Joy Harjo

American Poet Laureate

Joy Harjo (May 9, 1951) is a poet, musician, author and the first Native American United States Poet Laureate.

Joy Harjo in 2019


  • Each of us is descended from poetry ancestors. It’s the same for any art, any occupation. There is a lineage of style, knowledge and culture passed from generation to generation, one artist to another. Ultimately all poetry is related in the family tree of poetry…
  • Poetry is the art that is closest to music, standing between music and narrative orality (which can be speechmaking, sermon or theater). Poetry is the voice of what can’t be spoken, the mode of truth-telling when meaning needs to rise above or skim below everyday language in shapes not discernible by the ordinary mind. It trumps the rhetoric of politicians. Poetry is prophetic by nature and not bound by time. Because of these qualities poetry carries grief, heartache, ecstasy, celebration, despair, or searing truth more directly than any other literary art form. It is ceremonial in nature. Poetry is a tool for disruption and creation and is necessary for generations of humans to know who they are and who they are becoming in the wave map of history. Without poetry, we lose our way.
  • A lot of images [of Native Americans] are based on fairy tales or Wild West shows. We are human beings, not just people who have been created for people’s fantasy worlds. There’s not just one Native American. We’re diverse by community, by land, by language, by culture. In fact, we go by our tribal names, and there are 573 tribal nations.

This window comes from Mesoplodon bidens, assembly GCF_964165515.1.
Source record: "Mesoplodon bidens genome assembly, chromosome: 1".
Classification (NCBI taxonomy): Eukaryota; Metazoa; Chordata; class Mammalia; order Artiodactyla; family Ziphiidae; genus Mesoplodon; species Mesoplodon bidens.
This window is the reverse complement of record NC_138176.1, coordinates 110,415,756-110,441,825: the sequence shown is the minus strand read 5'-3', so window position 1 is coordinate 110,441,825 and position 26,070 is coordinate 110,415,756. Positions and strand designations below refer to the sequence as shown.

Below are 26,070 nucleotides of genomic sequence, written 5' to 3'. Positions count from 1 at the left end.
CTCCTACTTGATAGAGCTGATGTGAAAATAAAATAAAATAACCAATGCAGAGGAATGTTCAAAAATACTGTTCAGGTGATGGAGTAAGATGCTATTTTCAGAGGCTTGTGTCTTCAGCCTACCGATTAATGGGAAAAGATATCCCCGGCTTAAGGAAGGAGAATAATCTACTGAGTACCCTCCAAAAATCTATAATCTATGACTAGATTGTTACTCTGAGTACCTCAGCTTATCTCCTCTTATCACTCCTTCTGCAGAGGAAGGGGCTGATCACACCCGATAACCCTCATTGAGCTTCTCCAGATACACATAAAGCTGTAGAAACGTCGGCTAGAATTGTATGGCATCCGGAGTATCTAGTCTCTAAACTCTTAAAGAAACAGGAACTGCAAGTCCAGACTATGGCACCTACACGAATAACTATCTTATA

• It’s about learning to listen, much like in music. You can train your ears to history. You can train your ears to the earth. You can train your ears to the wind. It’s important to listen and then to study the world, like astronomy or geology or the names of birds. A lot of poets can be semihistorians. Poetry is very mathematical. There’s a lot in the theoretical parts that is similar. Quantum physicists remind me of mystics. They are aware of what happens in timelessness, though they speak of it through theories and equations.
  • I think it’s easier to honor the male in our culture because it’s much more accepted. There are almost no truly powerful and sustained images of female power. None. Look at Marilyn Monroe? The Virgin Mary? And what images exist for Indian women? The big question is, How do we describe ourselves as women in this culture? It’s unclear.

Quotes about Joy HarjoEdit

  • It is my conviction that currently in the United States, more women than men are writing good and vital poetry, although there are fine male poets. This is our renaissance, our Elizabethan plenty. We have giants like Adrienne Rich, Audre Lorde, Diane di Prima and Maxine Kumin, we have rising powers like Joy Harjo and Celia Gilbert and Sharon Olds, and we have dozens and dozens of individual voices sharply flavored and yet of our time, our flesh, our troubles.
    • Marge Piercy Introduction to Early Ripening: American Women's Poetry Now (1987)

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